Some pupils are understood to have handed over their weekly pocket money to pay for the Class B drug.
The boys were caught at Cherry Fold Community Primary School in Burnley last Friday.
The case highlights the rising number of children experimenting with drink and drugs at an increasingly young age.
Doctors warn that cannabis, which can lead to depression and schizophrenia, may be particularly harmful for this age group.
Prince Charles visited the school earlier this year and was told about the work of a charity to improve the emotional well-being of pupils.
The boys’ parents are waiting to see if their suspension will be turned into expulsion. The mother of one of the boys claimed their behaviour was a symptom of broken Britain and the levels of crime and disorder on her housing estate.
The woman, who cannot be named, said her son had told her he had sold the cannabis for another boy.
‘I’ve questioned my son and he’s told me that he felt like he was being pressured to collect money and hand out drugs,’ she said.
‘He told me there was an operation where one child would take the money and another would hand out the drugs. It’s shocking and unbelievable.
Children should be able to go to school without feeling pressured into selling drugs.’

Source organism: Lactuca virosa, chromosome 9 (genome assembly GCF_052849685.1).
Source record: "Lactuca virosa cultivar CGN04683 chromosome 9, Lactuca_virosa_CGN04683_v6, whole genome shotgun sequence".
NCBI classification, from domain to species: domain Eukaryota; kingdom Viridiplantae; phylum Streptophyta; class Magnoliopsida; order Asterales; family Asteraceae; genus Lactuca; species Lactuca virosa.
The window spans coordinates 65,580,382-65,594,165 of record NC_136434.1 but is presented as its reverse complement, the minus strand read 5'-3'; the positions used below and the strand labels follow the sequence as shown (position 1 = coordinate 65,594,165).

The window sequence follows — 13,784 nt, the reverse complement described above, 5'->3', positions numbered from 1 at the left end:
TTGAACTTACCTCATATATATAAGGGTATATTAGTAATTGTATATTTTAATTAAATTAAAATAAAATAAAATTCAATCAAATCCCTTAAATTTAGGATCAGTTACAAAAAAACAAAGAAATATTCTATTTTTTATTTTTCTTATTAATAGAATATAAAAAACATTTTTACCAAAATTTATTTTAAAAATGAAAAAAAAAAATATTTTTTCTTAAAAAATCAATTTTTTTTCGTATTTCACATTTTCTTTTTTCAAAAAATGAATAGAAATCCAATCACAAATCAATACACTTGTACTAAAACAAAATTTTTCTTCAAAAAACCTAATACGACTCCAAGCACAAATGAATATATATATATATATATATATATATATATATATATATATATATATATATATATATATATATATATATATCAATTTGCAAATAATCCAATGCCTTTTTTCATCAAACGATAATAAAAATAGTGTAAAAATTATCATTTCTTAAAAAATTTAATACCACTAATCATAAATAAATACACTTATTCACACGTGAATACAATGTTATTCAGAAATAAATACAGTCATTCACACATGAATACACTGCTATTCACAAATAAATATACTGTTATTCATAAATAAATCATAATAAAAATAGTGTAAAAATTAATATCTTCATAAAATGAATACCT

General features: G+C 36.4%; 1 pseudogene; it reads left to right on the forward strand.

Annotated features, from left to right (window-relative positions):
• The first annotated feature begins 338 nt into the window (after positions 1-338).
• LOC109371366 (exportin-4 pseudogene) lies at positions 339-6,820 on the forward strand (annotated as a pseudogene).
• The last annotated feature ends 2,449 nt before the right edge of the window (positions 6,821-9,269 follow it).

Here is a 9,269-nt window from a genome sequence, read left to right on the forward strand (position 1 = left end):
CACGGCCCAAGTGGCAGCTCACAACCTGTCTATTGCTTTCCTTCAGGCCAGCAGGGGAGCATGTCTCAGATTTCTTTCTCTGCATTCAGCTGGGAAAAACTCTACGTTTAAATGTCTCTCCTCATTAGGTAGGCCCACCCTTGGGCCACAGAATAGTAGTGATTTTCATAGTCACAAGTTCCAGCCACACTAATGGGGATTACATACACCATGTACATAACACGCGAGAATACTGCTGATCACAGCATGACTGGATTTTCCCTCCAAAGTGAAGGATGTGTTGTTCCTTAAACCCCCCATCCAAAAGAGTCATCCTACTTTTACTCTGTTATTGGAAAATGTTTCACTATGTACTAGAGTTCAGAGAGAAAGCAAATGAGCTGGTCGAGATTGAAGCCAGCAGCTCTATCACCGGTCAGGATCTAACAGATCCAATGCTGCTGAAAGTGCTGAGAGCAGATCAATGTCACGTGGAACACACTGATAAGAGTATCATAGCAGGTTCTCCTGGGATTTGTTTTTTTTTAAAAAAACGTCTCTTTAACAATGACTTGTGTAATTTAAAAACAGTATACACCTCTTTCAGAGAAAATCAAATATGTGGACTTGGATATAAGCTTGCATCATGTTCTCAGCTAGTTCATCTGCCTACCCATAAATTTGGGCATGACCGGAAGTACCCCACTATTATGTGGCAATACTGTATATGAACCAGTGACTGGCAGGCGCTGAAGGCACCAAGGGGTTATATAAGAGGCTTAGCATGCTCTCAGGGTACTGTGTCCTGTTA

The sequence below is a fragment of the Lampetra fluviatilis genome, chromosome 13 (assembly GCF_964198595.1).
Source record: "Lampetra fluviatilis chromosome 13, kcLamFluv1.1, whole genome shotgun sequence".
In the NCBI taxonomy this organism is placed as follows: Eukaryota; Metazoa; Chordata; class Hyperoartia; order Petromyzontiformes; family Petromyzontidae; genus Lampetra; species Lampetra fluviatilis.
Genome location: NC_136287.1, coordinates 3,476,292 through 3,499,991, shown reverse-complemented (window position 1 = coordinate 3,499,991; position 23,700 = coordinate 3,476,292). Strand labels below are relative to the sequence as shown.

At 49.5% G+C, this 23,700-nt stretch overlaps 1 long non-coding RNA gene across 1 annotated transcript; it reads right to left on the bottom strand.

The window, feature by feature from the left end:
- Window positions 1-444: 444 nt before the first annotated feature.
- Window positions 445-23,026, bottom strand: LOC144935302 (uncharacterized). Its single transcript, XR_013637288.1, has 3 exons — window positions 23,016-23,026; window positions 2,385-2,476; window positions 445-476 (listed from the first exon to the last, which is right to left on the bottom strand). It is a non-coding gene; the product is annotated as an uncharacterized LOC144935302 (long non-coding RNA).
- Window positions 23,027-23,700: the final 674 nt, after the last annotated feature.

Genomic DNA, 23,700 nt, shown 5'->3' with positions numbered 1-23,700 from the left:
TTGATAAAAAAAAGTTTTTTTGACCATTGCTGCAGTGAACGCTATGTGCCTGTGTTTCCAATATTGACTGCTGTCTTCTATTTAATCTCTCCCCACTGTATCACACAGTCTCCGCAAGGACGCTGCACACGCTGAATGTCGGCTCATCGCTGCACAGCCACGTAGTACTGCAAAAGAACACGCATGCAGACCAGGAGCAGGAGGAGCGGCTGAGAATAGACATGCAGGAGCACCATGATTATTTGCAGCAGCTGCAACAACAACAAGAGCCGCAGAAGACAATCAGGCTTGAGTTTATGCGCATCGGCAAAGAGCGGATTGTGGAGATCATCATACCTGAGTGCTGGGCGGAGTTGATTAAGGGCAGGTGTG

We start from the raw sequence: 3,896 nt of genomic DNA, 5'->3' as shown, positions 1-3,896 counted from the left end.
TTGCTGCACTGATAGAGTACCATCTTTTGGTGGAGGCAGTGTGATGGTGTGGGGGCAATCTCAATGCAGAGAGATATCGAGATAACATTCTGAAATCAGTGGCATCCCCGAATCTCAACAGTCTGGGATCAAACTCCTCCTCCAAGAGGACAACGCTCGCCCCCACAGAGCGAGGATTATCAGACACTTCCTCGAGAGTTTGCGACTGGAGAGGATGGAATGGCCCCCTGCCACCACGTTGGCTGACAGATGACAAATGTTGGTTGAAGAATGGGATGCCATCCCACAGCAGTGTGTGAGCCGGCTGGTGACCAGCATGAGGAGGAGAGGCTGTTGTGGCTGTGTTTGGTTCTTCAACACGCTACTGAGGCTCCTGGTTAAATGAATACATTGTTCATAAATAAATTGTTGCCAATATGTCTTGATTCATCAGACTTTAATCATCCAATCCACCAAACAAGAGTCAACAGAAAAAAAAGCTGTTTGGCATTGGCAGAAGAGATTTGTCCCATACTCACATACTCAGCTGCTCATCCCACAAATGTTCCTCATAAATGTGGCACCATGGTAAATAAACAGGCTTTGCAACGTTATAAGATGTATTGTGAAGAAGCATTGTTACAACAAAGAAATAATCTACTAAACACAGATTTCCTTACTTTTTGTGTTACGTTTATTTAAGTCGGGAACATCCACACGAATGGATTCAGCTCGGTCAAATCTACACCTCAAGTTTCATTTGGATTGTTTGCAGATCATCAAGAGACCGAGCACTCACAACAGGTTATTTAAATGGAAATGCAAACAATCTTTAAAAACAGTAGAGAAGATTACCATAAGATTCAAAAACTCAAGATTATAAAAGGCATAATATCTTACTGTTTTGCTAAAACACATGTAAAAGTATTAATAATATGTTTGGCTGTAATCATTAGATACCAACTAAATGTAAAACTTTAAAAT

The single mother, who has five children and lives in a terraced house, said: ‘My feelings are mixed because my son says he felt like he was pushed into it, but at the same time I teach my children right and wrong.
‘I’m disappointed in him and he has promised me it won’t happen again.’
The family, who live on the edge of the notorious Stoops Estate in Burnley, claim the area has seen a rise in anti-social behaviour among young children withmany drinking, smoking drugs and starting fires in empty houses.
The drug dealing incident was uncovered by teachers and police were immediately called in to speak to the pupils and their parents.
Each boy is below the age of criminal responsibility and has instead been told to complete a youth referral order.
This means they will have to agree a contract – between three and 12 months – and their behaviour will be monitored by a panel of community volunteers and experts to ensure no repeat of the offence. The boys will not have to disclose the incident to any future employer.
Outside the school gates parents were horrified that children so young could be caught up in drug dealing.
Pete Young, whose three-year-old daughter attends the school, said: ‘It is disgusting but in a way I’m not surprised. Sadly, it is the way this town is going. It’s terrible.’
Deanne Marsh, acting head at the school, said: ‘It would not be appropriate for me to comment further as we take our pupils’ confidentiality and safety very seriously and we are still looking into all the circumstances.’
By JAYA NARAIN
Last updated at 7:39 AM on 6th October 2010